The political process in our political system is plan-averse. That’s the issue we have to deal with. The adversity to a ‘planful’ set of solutions is where the industry could add great value to itself and to society by helping to develop such a plan.

It also could help itself and the political challenges hydrocarbons face by explicitly pointing out the negative effects of political choices that make energy more expensive than it needs to be.

For example, we have more oil than we will ever need in this country – but we’re not allowed to produce it, but forced instead to import it. By importing two-thirds of our oil, we’re at the mercy of the global oil trading system, which is volatile and tends toward ever-higher prices – which causes consumers and companies to pay more than they need to for a basic commodity like oil.

We have to overcome resistance to producing domestic resources in order to assure affordability of our energy future. That’s an example of addressing a practical reality that is held back by political unreality.

In today’s USA Today on the editorial page, Daniel Weiss of the Center for American Progress puts forward the completely misleading statement of the Obama administration that the United States only has 2 percent of the world’s reserves and therefore can’t drill its domestic oil to promote lower prices.

That is a gross misuse of the technical SEC definitions of “proven reserves” to mislead the American consumer, because proven reserves is a small fraction of probable reserves and the natural resource base of this country.

Mr. Weiss knows better, but he prefers to mislead the American public for political purposes rather than offer solutions to the instability of global trading markets. He would rather send the American people into despondency over high prices than to explain the truth of our natural resource base for his own narrow self-interested political objectives.

He’s attempting to promote a new energy system, and that’s fine. I support, and my book describes, a new energy system of the 21st century. The new energy system needs to be tempered by today’s reality, and it’s not here yet, which requires the existing system to carry us forward to the new system.

We don’t have the possibility to achieve a new system if we’re priced out of the energy marketplace and destroy American competitiveness and empty Americans’ pocketbooks for overpriced oil.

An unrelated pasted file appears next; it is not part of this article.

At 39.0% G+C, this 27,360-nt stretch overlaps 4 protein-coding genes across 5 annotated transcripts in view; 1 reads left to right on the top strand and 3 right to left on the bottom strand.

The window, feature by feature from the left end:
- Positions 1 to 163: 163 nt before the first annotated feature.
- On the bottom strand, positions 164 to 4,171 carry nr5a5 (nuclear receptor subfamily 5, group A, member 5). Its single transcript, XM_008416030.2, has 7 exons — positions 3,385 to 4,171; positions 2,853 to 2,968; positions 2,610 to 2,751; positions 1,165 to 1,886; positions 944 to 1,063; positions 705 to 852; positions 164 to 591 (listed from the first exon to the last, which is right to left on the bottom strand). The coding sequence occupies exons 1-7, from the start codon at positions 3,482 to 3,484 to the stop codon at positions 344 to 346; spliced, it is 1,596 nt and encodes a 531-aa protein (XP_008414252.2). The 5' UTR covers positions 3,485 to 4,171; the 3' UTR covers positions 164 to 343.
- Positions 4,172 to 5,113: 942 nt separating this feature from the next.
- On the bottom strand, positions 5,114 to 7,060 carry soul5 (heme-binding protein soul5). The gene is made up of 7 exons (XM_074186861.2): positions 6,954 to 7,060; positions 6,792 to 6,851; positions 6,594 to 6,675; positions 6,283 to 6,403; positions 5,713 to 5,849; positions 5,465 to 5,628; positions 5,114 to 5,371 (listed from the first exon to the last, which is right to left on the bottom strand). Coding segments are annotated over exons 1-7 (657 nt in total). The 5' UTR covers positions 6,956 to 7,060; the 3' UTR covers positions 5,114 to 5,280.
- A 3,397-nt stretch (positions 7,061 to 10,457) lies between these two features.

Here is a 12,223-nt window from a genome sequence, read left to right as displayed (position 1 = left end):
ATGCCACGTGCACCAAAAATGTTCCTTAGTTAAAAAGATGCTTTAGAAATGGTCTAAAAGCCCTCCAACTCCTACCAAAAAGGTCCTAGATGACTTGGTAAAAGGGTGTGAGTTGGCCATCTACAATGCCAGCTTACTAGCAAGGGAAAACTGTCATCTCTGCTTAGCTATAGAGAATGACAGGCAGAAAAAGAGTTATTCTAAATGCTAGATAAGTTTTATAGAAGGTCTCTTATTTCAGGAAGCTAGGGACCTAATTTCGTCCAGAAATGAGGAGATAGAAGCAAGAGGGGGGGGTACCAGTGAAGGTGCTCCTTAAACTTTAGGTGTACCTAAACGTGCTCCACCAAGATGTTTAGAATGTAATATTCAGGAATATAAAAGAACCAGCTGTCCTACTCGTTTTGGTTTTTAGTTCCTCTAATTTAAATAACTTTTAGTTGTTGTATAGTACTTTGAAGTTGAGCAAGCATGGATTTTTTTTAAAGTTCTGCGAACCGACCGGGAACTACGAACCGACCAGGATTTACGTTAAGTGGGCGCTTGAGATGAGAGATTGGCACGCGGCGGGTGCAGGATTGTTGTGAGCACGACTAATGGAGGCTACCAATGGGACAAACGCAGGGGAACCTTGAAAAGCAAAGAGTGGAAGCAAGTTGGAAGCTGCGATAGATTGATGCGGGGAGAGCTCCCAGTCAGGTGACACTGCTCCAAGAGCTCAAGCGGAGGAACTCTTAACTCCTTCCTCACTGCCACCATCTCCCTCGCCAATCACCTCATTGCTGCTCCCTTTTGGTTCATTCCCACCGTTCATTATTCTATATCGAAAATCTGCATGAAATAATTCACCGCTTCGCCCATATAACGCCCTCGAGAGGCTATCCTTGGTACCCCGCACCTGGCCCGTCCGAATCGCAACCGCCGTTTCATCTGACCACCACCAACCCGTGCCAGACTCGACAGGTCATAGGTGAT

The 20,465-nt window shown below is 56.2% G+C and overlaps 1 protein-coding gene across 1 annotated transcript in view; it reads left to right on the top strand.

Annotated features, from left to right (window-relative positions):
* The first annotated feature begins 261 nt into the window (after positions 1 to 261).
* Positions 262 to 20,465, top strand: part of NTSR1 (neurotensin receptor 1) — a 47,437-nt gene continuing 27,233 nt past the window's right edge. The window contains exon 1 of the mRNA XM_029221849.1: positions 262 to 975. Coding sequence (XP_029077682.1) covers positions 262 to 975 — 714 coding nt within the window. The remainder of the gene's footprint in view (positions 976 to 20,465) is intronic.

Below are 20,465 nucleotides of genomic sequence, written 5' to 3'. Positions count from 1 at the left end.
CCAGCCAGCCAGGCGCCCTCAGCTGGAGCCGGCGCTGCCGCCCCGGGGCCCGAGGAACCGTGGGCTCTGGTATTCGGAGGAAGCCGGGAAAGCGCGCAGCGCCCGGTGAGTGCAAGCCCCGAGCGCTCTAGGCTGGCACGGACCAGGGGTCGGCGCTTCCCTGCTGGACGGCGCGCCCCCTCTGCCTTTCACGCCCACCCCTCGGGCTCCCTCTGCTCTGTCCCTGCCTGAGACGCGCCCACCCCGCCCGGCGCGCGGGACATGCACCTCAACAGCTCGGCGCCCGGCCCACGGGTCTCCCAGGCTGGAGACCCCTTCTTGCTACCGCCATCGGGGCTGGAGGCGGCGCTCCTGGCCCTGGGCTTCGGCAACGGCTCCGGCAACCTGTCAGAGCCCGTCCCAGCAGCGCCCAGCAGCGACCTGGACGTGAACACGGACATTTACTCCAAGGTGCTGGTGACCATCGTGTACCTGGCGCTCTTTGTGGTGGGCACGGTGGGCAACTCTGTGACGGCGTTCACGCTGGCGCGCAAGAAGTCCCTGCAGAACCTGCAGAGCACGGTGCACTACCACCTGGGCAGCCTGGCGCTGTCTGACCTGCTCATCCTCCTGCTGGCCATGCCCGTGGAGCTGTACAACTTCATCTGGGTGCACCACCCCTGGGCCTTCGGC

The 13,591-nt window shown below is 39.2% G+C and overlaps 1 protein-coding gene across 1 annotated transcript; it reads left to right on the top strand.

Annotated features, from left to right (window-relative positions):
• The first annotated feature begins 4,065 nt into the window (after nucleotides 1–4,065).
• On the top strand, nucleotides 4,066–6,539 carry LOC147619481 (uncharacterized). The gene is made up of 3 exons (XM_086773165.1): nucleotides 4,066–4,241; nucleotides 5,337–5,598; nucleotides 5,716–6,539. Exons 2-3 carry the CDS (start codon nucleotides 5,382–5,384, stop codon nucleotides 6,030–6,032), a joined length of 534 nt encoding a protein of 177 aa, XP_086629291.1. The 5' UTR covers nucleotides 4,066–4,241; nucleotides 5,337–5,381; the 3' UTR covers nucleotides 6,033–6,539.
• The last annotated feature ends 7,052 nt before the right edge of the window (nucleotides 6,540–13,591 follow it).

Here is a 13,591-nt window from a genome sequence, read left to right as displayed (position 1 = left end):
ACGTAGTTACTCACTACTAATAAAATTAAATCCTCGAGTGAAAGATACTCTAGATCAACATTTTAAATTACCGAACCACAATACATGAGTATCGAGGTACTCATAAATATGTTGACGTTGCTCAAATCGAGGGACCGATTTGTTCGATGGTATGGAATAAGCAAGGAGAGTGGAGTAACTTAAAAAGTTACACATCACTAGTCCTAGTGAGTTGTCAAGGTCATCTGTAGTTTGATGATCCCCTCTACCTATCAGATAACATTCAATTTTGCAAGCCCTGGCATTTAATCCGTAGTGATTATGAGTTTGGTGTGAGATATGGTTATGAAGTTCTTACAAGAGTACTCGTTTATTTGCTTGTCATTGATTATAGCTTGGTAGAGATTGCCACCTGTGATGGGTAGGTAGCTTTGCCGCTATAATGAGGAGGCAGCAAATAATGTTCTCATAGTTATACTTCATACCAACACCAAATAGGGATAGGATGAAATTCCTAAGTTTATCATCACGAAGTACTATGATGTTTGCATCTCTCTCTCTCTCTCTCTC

The American people deserve the best of the old system while we build the new system – it’s not either/or.

That’s kind of my story.

The “Four Mores”

HOFMEISTER: I have a solutions proposal on our website outlined as the “Four Mores:”

  • More energy from all sources.
  • More technology for efficiency.
  • More environmental protection.
  • More infrastructure.

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Hofmeister Set for EMD Luncheon

John Hofmeister, founder of Citizens for Affordable Energy, a former top-ranking executive in the energy industry and author of the book, “Why We Hate the Oil Companies: Straight Talk From An Energy Insider,” will be the speaker for the EMD luncheon at the AAPG Annual Convention and Exhibition in Houston.

The EMD luncheon is set for 11:30 a.m. Tuesday, April 12, at the George R. Brown Convention Center.

Hofmeister’s talk is titled “Hydrocarbon Opportunities Must Trump Their Challenges.”

Hofmeister has said that the federal government, led by short-term-thinking elected or appointed officials, has failed to adequately govern energy through its three branches. In his view, the executive, legislative and judicial branches each attempt to govern energy and the environment, and they have grown their structures and processes beyond what can effectively or efficiently decide what is in the nation’s best interests.

Hofmeister’s talk will share his vision for a different governance model to ensure that energy and the environment are managed in the best interests of the nation’s security, economic competitiveness, environmental sustainability and life style freedoms of choice.

Tickets for the event are $45.

His book will be available for sale and Hoffmeister will be signing copies at the AAPG Bookstore following his luncheon presentation.